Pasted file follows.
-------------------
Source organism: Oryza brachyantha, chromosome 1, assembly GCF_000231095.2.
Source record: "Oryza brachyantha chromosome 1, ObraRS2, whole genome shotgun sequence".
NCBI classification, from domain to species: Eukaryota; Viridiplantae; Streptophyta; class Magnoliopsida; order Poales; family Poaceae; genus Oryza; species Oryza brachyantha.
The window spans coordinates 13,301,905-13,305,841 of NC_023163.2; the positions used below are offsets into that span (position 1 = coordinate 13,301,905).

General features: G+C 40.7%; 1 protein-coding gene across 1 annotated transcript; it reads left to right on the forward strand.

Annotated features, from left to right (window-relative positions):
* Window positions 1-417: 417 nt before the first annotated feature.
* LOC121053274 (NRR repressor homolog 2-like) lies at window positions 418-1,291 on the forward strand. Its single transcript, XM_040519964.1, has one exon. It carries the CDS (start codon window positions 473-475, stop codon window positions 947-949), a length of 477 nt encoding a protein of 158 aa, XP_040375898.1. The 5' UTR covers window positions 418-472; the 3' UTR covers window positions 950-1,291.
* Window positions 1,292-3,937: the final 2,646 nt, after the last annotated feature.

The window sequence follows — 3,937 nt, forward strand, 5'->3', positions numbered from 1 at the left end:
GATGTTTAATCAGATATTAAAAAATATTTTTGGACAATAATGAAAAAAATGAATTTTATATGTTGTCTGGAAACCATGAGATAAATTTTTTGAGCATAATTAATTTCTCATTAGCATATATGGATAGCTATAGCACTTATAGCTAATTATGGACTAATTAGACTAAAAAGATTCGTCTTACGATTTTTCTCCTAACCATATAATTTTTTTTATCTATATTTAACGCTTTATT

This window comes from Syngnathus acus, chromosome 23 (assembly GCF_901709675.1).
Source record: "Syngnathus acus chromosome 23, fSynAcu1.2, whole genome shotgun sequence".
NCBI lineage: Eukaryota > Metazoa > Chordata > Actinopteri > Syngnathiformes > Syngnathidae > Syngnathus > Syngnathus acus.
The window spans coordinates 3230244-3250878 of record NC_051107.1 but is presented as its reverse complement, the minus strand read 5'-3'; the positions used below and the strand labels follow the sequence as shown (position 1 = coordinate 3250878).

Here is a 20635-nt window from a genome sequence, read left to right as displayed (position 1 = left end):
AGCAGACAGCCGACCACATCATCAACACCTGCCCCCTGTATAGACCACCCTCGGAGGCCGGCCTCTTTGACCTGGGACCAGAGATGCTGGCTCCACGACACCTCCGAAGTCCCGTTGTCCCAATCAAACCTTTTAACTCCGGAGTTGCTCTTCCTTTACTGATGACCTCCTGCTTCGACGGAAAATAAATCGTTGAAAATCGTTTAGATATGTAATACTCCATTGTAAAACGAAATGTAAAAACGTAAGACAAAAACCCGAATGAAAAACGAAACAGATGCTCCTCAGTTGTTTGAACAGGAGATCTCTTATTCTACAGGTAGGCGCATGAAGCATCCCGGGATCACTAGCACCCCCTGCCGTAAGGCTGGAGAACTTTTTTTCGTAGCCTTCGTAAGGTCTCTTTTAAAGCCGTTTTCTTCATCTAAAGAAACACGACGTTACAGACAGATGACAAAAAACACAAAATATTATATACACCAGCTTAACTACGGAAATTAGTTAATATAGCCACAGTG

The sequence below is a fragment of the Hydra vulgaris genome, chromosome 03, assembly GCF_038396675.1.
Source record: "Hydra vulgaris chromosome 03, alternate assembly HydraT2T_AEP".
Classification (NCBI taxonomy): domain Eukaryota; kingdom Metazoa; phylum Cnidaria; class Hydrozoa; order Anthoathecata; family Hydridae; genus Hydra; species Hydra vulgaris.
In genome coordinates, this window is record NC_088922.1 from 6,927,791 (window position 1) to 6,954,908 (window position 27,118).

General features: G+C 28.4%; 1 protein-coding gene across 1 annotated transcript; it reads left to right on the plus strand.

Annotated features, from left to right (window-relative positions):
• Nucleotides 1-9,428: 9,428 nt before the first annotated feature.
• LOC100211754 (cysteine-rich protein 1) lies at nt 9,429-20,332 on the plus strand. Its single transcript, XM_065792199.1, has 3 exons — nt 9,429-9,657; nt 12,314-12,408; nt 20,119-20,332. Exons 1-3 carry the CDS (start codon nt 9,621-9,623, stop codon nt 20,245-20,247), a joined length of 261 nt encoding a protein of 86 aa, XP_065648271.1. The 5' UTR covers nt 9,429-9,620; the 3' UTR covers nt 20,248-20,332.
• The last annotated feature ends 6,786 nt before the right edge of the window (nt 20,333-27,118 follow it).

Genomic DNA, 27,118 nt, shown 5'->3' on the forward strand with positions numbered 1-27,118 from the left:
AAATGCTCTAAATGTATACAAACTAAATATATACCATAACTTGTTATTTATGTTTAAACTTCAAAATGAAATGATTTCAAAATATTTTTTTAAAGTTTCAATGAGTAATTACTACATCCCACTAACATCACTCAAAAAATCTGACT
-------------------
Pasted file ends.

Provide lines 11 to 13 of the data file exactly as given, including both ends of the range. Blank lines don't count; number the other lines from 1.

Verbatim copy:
GATGTTTAATCAGATATTAAAAAATATTTTTGGACAATAATGAAAAAAATGAATTTTATATGTTGTCTGGAAACCATGAGATAAATTTTTTGAGCATAATTAATTTCTCATTAGCATATATGGATAGCTATAGCACTTATAGCTAATTATGGACTAATTAGACTAAAAAGATTCGTCTTACGATTTTTCTCCTAACCATATAATTTTTTTTATCTATATTTAACGCTTTATT

This window comes from Syngnathus acus, chromosome 23 (assembly GCF_901709675.1).
Source record: "Syngnathus acus chromosome 23, fSynAcu1.2, whole genome shotgun sequence".